rançois Servin at Domaine Servin in Chablis grew up tasting vintages like 1929, 1947 and 1959. This shaped his view on what a wine from Chablis should be like.
– I learnt to taste with my grandfather, because I lost my father when I was 14, explains François Servin. For me it is important to keep the original style of Chablis. It is a wine with a full palate and long finish. For me a good Chablis is not a wine which is very elegant when young. Chablis for me is a wine which is good over 20 years.
There has been Servins in Chablis forever. Well, for centuries at least. The family can be traced back to 1640. In addition Jean-Paul Droin, of Domaine Droin, has found documents from 1547 listing the owners of the Chablis vineyards and Servin was one of them.
– My grandfather only had four hectares of vines, says François Servin. There was always the threat of frost, mildew and oidium. He only had a normal-sized harvest every three or four years. There were even harvests where he would end up with only one barrel in the cellar.
– In the generation before my grandfather all winegrowers in Chablis had two or three jobs. They had to, in case anything happened to the harvest.
Today Domaine Servin covers 32 hectares. It is all Chablis, from Petit Chablis up to four grand crus – Blanchots, Bougros, Les Clos and Les Preuses. François Servin describes himself as a traditionalist, reluctant to change anything in the vineyards. Being located in Chablis, which pretty much is the northern limit for the chardonnay grape, he feels that organic wine-growing is too risky. Still, he’s paying more attention to nature today, using less chemicals, than before.
– I’m not ready yet for organic wine-growing, he says. If something goes wrong you can’t save the harvest.
About one third of Domaine Servin is one single parcel. Four kilometres south of Chablis, between the premier crus of Montmains and Vosgros, you will find Les Pargues. In the past this was considered to be on par with what would later become the premier crus. But when the classification was made, Les Pargues was left out.
– During the phylloxera all vines in Les Pargues disappeared, says François Servin. When the premier cru classification was made during the 1920’s and the 1930’s they felt they had enough of premier crus before they got to Les Pargues. At the time Les Pargues was a forrest and it was up in the hills, and not very close to Chablis. My father and a few other growers started to replant Les Pargues in the 1960’s.
His father tried to have Les Pargues reclassified as premier cru, but without success. François Servin doesn’t see it happen either.
– That would be impossible, he smiles. It would start World War III in Chablis.
The Domaine Servin part of Les Pargues is eleven hectares. All is one single parcel. In the vineyard François Servin is a firm believer in sélection massale, propagating new plant material from selected vines in the vineyard. Four hectares of Les Pargues are sélection massale. Seven hectares are clones.
– My father didn’t want any clones in his vineyards. He felt the quality was inferior. He died in 1978, so all vines planted up until then are sélection massale. Since then we have planted some clones.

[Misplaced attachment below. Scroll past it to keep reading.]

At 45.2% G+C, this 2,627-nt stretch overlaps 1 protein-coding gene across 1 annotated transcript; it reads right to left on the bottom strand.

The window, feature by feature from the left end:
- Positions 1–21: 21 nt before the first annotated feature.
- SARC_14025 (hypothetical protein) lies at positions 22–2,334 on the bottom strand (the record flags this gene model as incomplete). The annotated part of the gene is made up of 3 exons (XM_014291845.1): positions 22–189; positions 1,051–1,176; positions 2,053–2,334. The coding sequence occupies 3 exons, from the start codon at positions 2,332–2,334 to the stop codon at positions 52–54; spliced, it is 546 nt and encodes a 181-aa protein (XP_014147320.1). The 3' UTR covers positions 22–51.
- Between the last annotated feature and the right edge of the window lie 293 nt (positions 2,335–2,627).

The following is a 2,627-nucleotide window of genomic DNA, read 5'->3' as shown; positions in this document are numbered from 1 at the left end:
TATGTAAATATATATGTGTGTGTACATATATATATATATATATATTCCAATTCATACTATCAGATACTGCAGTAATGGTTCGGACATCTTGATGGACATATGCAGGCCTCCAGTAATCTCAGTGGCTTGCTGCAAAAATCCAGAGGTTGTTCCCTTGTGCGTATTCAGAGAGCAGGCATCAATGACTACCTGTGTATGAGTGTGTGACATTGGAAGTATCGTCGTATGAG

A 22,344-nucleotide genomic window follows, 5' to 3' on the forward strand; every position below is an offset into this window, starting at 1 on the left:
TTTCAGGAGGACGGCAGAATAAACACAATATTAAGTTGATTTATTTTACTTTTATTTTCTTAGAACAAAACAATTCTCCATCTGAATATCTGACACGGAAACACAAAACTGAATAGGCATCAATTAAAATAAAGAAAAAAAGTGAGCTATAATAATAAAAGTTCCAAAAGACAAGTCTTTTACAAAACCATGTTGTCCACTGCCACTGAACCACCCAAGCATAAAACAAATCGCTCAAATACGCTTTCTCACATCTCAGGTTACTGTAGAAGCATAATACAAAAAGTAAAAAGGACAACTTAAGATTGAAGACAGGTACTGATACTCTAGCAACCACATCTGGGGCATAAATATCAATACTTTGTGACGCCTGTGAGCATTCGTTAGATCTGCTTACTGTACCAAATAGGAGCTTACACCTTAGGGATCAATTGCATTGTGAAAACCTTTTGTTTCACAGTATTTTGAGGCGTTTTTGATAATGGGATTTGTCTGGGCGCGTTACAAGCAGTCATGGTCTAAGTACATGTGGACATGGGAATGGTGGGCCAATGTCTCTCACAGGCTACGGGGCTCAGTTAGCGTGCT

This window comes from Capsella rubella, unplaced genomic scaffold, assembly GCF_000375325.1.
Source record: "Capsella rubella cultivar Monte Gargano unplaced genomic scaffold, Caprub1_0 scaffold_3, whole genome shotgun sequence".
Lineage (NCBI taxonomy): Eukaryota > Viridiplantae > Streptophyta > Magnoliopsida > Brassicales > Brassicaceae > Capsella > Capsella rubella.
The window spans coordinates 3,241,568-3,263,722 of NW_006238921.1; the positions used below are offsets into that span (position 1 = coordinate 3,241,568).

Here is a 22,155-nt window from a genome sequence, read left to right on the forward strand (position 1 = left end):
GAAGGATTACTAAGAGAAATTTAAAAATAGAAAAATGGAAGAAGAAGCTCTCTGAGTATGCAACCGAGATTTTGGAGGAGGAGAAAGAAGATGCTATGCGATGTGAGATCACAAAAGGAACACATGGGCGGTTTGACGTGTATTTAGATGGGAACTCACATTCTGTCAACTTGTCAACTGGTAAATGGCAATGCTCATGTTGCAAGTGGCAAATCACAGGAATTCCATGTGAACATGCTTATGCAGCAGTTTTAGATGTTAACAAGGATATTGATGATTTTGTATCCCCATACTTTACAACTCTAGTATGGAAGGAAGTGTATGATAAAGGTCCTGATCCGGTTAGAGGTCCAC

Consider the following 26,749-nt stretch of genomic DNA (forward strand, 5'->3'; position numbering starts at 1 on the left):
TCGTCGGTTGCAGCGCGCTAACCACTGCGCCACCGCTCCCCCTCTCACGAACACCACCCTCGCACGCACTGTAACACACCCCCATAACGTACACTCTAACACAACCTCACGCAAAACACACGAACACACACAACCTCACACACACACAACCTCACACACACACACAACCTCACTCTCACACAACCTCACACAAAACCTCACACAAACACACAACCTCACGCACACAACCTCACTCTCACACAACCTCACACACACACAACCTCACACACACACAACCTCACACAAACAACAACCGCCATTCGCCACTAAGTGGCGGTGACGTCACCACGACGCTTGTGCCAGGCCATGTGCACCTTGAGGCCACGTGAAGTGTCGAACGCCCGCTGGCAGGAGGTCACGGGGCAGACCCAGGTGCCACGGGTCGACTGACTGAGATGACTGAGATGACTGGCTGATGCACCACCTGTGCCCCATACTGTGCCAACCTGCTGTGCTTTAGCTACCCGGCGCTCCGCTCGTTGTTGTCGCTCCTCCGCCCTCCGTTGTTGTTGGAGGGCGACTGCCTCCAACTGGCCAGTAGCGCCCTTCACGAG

The 2001 vintage changed two things for François Servin. It made him realise that sélection massale was his thing and, despite previous convictions, there was actually a point in having different cuvées already on village level Chablis.
– Before 2001 I had been totally against special cuvées, explains François Servin. That year we had a small harvest. In Les Pargues the clones part produced 50 hl/ha and the sélection massale part 30 hl/ha. I decided to vinify them separately, even if I didn’t think it would be that much of a difference between the two.
– I put them in two tanks. After fermentation and racking there was only a very small difference. The massale was slightly longer on the palate. After bottling the massale was the better one, but the difference was still not something that would justify a special cuvée. Then, six months after bottling, something had happened. There was complexity! From the on I stopped buying clones.
François Servin believes that the 1960’s and the 1970’s changed a lot in Chablis. The arrival of frost protecting meant larger areas could be planted. Areas particularly prone to frost, like the bottom of the slopes, could be protected. And with larger quantities of wine came new production methods. The barrels were abandoned in favour of the stainless steel tanks, because they were much easier to work with.
– All my grandfather’s wines were kept in oak. But it was old oak. The barrels were used just for keeping the wine. They were not intended to add any oak flavours to the wine. If a wine was oaky it was a mistake. He bought his last barrels in 1947 and he used them for some 30 years. His last vintage was 1979.
– When I arrived at the winery at the beginning of the 1980’s it was only stainless steel. The cellar was empty. But the barrels were still there so I felt I had to give it a try. I started buying new barrels and at the beginning it was a nightmare with all the new oak.
After three four years of experimenting he came to the conclusion that not all his wines benefitted from oak. Some were better off left in tank, while others gained something from the contact with oak. For instance, the Vaillons gets 25 per cent oak, while Montée de Tonnerre and Blanchots stay in tank.
– Preuses is a mystery. In the beginning I vinified it in barrel. But in February, after racking, it was really oaky. So I moved it to tank. I tried this two or three times and in the end I came to the conclusion that Presues probably doesn’t need oak at tall. So from then on fermentation was in tank. But something was still missing. I don’t know how to do it. Maybe fermentation in tank and ageing in oak is the thing.
© 2012 Ola Bergman